The Crazy World Of Self-Publishing
You can write as many reviews as you like in one day and you don’t even have to read the books you review. That’s how easy it is to review a book, and with millions out there and a future that offers trillions, it’s going to become even easier to review those books you never have time to read. Of course, the old-fashioned way is better. Open the book (or tablet), read, relish, think, finish, write a review based upon your sensitivity and literary knowledge. BUT it’s a fact that the world of publishing has gone crazy in the sense that with the democratisation of publishing via self-publishing there are flash-floods of books coming out which defy traditional publishing houses, their editors, their tasters and their selectors. These self-published books are full to the hilt of the good, the bad, the ugly, the uncensored, the mistake-ridden, and the excellent! Released from the restraints of editors, anything and everything can go, and will go! It is up to the writers to publish good stuff, and the writers are capable and incapable of doing it. Self-criticism is difficult, help from literary giants almost always unavailable, and so the seas are awash with tidal books. Sailing through the maelstrom is like drowning by the minute. How is a reader to know what’s good and what isn’t? Well, take time to read extracts. Take time to read reviews. Know your tastes. Know your genres. If you liked one book by one self-published guy or gal, odds are you’ll like the next, and over it all, over all these choices of ones among millions, shouldn’t you have read the classics, a few, better a many? Yes, it’s worth taking the time to get a grounding in what the past (& present) think are great books. How do you know? Well, university courses can be an approximate guide (to what’s considered timeless), or a Google search can indicate, and there are plenty of people out there willing to tell you. Editing houses also have lists, and there are even the Penguin Classics, modern and not so modern, crying to lead you by the hand, and like Virgil leading his Dante through the divine comedy, you can sort of get led through the “divine” array of literature flooding to drown you in the name of self-publishing! If you have never heard of Austen, Eliot, Conrad and Lawrence, then you have missed out and messed up. Read them, and then take a genre and read one of its greats. For example, got a penchant for sarcasm? Go for the genre “satire”. Get hold of “Gulliver’s Travels”. Get past Lilliput and Brobdingnag, and see what the scientists and horses have to tell you. Travel further afield. There’s France; there’s Spain; there’s Russia.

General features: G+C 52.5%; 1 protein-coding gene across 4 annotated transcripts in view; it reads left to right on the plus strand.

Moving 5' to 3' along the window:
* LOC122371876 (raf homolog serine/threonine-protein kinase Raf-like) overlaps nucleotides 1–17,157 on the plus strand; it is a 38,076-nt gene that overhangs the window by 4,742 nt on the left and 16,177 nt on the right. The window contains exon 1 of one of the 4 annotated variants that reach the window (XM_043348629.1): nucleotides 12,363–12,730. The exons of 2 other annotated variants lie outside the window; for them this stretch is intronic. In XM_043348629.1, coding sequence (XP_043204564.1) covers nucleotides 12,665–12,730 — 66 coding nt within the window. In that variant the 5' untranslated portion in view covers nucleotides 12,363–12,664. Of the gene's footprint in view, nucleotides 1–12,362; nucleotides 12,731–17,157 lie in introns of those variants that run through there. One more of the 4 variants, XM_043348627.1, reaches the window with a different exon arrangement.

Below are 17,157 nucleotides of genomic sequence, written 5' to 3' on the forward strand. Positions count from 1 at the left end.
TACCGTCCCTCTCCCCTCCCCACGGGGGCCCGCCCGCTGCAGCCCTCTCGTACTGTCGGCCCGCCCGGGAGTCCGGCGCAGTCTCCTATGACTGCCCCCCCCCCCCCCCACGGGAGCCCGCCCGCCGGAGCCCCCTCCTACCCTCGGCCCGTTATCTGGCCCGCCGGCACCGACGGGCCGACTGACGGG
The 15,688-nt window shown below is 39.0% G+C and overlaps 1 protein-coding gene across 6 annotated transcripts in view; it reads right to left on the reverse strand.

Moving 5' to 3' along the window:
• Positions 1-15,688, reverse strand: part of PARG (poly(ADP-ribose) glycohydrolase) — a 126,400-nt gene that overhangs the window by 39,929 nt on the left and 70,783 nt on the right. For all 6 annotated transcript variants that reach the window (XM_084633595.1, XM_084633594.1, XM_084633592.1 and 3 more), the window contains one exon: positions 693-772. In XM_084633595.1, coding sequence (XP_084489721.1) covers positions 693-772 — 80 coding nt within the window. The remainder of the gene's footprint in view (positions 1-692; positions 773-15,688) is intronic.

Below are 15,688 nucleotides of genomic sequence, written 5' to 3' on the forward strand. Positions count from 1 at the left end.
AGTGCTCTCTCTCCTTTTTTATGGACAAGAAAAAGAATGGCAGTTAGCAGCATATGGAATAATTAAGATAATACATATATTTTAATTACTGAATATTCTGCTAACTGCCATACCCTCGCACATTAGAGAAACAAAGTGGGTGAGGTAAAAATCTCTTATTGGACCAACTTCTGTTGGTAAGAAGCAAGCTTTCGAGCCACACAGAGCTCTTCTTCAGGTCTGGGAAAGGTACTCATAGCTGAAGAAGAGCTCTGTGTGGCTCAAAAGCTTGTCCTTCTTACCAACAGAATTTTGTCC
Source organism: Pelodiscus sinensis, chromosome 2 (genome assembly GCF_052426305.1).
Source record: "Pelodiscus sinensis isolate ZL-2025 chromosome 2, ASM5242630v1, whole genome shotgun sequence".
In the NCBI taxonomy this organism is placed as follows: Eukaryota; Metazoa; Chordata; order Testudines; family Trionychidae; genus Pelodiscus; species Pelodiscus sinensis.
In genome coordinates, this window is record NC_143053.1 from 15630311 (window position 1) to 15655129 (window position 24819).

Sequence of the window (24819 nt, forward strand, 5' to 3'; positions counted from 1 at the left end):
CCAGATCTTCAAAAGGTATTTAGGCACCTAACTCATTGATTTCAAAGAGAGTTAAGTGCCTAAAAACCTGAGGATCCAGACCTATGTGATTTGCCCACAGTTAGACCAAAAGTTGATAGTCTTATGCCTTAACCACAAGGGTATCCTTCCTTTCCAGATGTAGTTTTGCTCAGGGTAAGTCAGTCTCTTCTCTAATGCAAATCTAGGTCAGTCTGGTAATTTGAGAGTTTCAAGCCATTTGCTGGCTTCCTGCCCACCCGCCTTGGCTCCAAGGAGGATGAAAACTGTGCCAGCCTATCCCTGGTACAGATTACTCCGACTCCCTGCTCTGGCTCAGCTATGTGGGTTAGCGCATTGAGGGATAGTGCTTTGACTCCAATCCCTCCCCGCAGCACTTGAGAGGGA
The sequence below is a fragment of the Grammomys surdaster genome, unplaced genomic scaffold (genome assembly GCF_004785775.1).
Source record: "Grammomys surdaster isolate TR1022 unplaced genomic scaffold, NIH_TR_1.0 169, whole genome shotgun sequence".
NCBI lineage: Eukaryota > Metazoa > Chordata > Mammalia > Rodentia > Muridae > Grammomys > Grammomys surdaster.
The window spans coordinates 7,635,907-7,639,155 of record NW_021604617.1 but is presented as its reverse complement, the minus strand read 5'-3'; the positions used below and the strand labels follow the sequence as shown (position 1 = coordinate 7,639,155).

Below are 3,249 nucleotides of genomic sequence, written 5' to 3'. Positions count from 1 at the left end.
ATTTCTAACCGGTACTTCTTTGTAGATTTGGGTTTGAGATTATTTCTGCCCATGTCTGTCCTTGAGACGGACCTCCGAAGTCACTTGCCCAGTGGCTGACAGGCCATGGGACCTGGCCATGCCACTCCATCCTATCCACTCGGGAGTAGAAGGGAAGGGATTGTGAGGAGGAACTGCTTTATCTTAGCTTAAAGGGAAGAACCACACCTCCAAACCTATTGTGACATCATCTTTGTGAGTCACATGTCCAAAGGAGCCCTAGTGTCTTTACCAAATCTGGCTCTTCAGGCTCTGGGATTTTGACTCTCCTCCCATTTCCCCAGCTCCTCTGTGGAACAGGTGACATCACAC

Let’s enrich ourselves and our world of self-publishing by not just sticking to Mr. Today in Leamington Spa.
EXAMPLES OF TWO REVIEWS I WROTE IN A DAY!!!
EXAMPLE NUMBER ONE
“Dear Love, Are You Dead?” by S. J. Henderson
Something Dire Occurring?
Violent computer-games, gothic horror, and gruesome, cartoon-like episodes hit the reader in the eye!